Supporting your desire to live free from self-destructive behavior as you embark on a life long journey of recovery.

A Disturbing Conversation with my 14 Year Old Son…

This is a kid who painfully and with a tremendous amount of sadness watched for years as his mom suffered/suffers from a major substance use problem, whose father was hospitalized for an eating disorder when he was a teen and whose step mother is arguably one of the nation’s most well respected psychiatrists in the field of treating substance abuse and eating disorders. This is a kid who has spent countless hours talking with his dad (and his step mom) about why he needs to be very careful with the choices he makes given his specific genetic predispositions for addiction as well as his the environmental and social factors he is faced with as he grows up on the Northshore of Chicago, a relatively affluent part of the city where much of the culture is ok with “some” use (of illegal and illicit substances) amongst teens so long as it is not “excessive”…  Nearly every member on his maternal side of the family has a substance abuse and or fairly significant mental health issue and many on his paternal side have much of the same.  He himself already shows signs of obsessive thinking and addictive behavior with relatively harmless behaviors such as his phone use, girls and food.

Four years ago before we moved out of the city this kid swore up and down, left and right that never would he even be interested in trying “drugs or alcohol”.  He watched as his mom would simply not show up for visitation and would then disappear for days with no contact, he would get in to the car as it wreaked of booze and cigarettes, he was the victim of wild mood swings that we would later attribute most likely to substance use (or withdrawal).  He was vocally angry and disgusted.  He understood.  We talked about it.  There is no doubt that this kid knows first-hand just how powerful these substances can be, how addiction can take over and ruin one’s life as they may know it today and that he needs to be very careful about the choices he makes as he enters that period in life where this stuff is going to be available almost everywhere he turns.

AND YET, the conversation last night was around how “most parents” of his peers don’t have a problem with their kid (he’s 14!) drinking a little or experimenting with what they now call “weed”, and that his step mom and I are anti-drug “Nazis” because of our zero tolerance policy around using anything that is considered illegal or illicit.  He now seems utterly shocked that we would expect him to abstain from alcohol until at least the age of 21, and he was just letting me know that it was “kind of a bummer” that he and I would not be able to have a “beer” together because he would not feel comfortable drinking around me knowing how I feel and what our rules are.  He says we are the only ones who actually call other parents on a Friday or Saturday night before we let him go out to make sure they will be home and that they know our boy is headed over there, and he can’t stand it.  He says his friends and even some of the parents think we are nuts.  I believe some of this, as a few times the parents have outright lied to us.  And many times the kids try to lie, but we catch that before it goes too far.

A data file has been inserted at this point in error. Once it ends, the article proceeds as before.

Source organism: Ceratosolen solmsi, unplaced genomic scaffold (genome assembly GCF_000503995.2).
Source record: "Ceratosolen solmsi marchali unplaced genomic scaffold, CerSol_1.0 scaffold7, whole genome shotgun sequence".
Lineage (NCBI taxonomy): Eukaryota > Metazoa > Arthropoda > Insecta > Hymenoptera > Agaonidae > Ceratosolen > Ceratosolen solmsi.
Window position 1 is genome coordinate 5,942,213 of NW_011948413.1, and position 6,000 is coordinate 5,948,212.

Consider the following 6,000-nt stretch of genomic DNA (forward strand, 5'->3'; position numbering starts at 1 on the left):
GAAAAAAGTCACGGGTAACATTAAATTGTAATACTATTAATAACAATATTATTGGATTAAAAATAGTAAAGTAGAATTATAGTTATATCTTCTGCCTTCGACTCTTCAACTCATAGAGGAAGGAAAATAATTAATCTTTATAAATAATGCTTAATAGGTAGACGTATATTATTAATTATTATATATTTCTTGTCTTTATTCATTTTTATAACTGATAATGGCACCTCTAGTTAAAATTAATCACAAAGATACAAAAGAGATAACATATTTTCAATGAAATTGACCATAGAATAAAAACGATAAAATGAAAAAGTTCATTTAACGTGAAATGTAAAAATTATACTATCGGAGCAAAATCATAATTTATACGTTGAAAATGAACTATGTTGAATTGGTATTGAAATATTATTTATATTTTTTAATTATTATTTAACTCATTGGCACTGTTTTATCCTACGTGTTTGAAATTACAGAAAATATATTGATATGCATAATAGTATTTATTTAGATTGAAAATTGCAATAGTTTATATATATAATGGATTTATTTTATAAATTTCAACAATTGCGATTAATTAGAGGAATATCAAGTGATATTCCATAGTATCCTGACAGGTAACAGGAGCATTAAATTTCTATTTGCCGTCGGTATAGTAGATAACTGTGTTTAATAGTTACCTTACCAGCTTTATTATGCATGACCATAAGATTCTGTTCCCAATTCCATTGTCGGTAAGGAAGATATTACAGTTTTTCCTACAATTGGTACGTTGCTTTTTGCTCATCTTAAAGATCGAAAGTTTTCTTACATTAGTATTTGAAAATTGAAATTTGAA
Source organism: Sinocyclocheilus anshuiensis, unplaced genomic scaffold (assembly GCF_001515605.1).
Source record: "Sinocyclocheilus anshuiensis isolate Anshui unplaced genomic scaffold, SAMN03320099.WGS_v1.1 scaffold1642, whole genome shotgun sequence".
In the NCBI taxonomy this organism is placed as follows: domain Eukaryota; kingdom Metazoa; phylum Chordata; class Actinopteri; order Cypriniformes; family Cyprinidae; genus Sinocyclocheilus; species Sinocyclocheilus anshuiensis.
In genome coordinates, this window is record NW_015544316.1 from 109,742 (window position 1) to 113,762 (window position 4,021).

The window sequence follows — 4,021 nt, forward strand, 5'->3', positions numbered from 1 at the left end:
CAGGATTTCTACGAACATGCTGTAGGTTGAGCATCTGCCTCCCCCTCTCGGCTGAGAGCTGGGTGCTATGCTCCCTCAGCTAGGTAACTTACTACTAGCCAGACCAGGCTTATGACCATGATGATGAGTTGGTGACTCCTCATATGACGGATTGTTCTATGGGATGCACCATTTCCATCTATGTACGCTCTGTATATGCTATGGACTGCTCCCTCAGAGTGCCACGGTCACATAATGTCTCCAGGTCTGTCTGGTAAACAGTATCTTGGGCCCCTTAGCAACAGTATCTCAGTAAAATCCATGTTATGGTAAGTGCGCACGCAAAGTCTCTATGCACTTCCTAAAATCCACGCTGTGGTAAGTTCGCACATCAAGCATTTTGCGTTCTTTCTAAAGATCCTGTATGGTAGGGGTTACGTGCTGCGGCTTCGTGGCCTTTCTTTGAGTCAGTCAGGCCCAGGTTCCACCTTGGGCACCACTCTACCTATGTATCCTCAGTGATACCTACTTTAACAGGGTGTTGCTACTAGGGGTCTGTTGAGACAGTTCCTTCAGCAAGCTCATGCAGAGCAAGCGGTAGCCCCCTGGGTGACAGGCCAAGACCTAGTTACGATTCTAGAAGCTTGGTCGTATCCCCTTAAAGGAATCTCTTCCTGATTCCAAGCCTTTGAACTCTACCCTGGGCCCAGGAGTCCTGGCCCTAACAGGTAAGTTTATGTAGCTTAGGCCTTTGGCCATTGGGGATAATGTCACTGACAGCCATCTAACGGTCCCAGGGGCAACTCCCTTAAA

It was like talking to an alien last night!  This was not my kid from just a few years ago who sat with me crying in front of our house when he was 8 waiting for his mom to never show up because she was out all night getting completely wasted.  This is not the kid who I have spent countless hours talking to about him and what he needs to be careful with, because of who he is and where he comes from.  This is not the kid who was disgusted by even the thought of drinking and smoking, just a few short years ago!   I attribute some of these dramatic changes in him to being a teenager and a lot of it to living in a culture where there is in fact an implicit message being sent by many parents that “some” use is acceptable, that “weed” isn’t that bad and that if the kids are going to drink then they should stay at home and drink as opposed to going out…  Kids pick up on this, they use it to their advantage and they run with it.  It’s a terrible message and it has got to stop.